A few years back I was setting up a new machine for work on a project to which I was new, and the person guiding me through the setup told me that I needed to install KDiff, a spectacularly average comparison tool that even then hadn’t been revved or maintained in a few years. Now, I have nothing, per se, against KDiff, and the price is right, but this struck me as a very… specific… order. What difference did it make what I used for diff? I had used a paid version of Beyond Compare prior to that and always liked it, but when it comes to tooling I do enjoy poking around and so I didn’t mind trying a different tool.
I’m pickier about some things than others, so I just said “Bob’s Your Uncle,” installed KDiff and didn’t think about it again for a long time. It was actually many months later that I was sitting in on a code review for a developer who had just started on the project and found out the reasoning behind this cargo cult practice. The developer whose code was being reviewed casually opened BeyondCompare and one of the more tenured reviewers than me promptly freaked out that he wasn’t using KDiff. Bemused, I tuned in to hear the answer to a question that I’d completely forgotten about. The issue is that the project had a handful of XML files containing application meta-data that were source controlled and that some unnamed developer had, at some point, done something, presumably with some sort of diff tool, that had allegedly hosed one of these files by screwing up the text encoding. Nobody in the room, including the freaker-outer, knew who this was or exactly how or when it had happened, but nonetheless, it had been written in stone that from that day, Thou Shalt Use KDiff if you want to avoid punishment in the form of Biblical plagues.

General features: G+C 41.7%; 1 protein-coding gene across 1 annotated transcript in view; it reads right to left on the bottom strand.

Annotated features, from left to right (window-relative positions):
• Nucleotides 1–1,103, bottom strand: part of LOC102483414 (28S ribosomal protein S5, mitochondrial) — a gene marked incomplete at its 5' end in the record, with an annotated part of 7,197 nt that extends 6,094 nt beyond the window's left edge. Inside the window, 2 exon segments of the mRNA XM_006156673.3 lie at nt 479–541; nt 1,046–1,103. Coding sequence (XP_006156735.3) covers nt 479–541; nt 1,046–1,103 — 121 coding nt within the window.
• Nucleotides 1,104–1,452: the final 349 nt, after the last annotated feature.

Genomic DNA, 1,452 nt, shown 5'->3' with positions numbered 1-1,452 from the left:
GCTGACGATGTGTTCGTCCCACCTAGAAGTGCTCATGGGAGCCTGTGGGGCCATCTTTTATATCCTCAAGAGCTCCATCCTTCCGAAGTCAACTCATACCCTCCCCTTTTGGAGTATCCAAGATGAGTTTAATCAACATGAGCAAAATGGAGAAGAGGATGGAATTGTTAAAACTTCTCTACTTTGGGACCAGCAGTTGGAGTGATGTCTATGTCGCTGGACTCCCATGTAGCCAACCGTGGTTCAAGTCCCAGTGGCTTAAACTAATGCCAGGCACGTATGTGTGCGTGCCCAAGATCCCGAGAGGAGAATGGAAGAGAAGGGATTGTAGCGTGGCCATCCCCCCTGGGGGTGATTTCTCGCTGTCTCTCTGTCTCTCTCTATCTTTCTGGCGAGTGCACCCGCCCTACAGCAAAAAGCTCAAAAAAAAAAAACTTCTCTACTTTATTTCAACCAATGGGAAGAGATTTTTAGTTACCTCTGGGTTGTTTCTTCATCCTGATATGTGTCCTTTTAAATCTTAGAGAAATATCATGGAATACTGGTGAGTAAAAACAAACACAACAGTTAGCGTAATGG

This certainly wasn’t my only experience with such a thing. More recently, I overheard that the procedure for editing a particular file in source control was to grab the latest, edit it really fast and then check it in immediately. I was a bit perplexed by this until I learned that the goal was to avoid merge conflicts as this was a commonly edited file. I thought, why not just say in the first place that a lot of people edit this file and that merge conflicts are bad, in the same way that I had previously thought “why not just tell people that you’re worried about messed up encodings?”